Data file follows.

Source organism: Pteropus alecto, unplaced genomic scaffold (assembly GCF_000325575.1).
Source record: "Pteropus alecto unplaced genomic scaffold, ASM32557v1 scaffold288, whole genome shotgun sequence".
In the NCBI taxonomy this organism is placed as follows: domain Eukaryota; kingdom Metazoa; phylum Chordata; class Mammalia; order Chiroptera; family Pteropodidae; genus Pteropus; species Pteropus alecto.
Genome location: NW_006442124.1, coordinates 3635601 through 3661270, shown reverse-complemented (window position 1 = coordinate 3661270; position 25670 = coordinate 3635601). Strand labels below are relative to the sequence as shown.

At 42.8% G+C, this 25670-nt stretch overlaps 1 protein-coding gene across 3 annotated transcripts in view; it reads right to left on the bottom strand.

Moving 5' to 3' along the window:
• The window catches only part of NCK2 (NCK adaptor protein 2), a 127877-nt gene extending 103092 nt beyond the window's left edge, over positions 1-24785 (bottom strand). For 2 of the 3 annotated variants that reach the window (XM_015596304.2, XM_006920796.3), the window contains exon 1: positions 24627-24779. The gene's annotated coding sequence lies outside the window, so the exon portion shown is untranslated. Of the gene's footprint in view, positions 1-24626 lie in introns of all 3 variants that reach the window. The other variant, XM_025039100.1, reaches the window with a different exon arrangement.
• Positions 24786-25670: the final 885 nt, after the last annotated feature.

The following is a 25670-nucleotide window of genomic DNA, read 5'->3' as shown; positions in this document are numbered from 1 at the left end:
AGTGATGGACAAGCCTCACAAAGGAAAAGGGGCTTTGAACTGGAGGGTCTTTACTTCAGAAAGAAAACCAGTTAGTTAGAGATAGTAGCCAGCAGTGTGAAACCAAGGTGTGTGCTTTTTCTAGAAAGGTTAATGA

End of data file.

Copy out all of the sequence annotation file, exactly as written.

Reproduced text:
Source organism: Pteropus alecto, unplaced genomic scaffold (assembly GCF_000325575.1).
Source record: "Pteropus alecto unplaced genomic scaffold, ASM32557v1 scaffold288, whole genome shotgun sequence".
In the NCBI taxonomy this organism is placed as follows: domain Eukaryota; kingdom Metazoa; phylum Chordata; class Mammalia; order Chiroptera; family Pteropodidae; genus Pteropus; species Pteropus alecto.
Genome location: NW_006442124.1, coordinates 3635601 through 3661270, shown reverse-complemented (window position 1 = coordinate 3661270; position 25670 = coordinate 3635601). Strand labels below are relative to the sequence as shown.

At 42.8% G+C, this 25670-nt stretch overlaps 1 protein-coding gene across 3 annotated transcripts in view; it reads right to left on the bottom strand.

Moving 5' to 3' along the window:
• The window catches only part of NCK2 (NCK adaptor protein 2), a 127877-nt gene extending 103092 nt beyond the window's left edge, over positions 1-24785 (bottom strand). For 2 of the 3 annotated variants that reach the window (XM_015596304.2, XM_006920796.3), the window contains exon 1: positions 24627-24779. The gene's annotated coding sequence lies outside the window, so the exon portion shown is untranslated. Of the gene's footprint in view, positions 1-24626 lie in introns of all 3 variants that reach the window. The other variant, XM_025039100.1, reaches the window with a different exon arrangement.
• Positions 24786-25670: the final 885 nt, after the last annotated feature.

The following is a 25670-nucleotide window of genomic DNA, read 5'->3' as shown; positions in this document are numbered from 1 at the left end:
AGTGATGGACAAGCCTCACAAAGGAAAAGGGGCTTTGAACTGGAGGGTCTTTACTTCAGAAAGAAAACCAGTTAGTTAGAGATAGTAGCCAGCAGTGTGAAACCAAGGTGTGTGCTTTTTCTAGAAAGGTTAATGA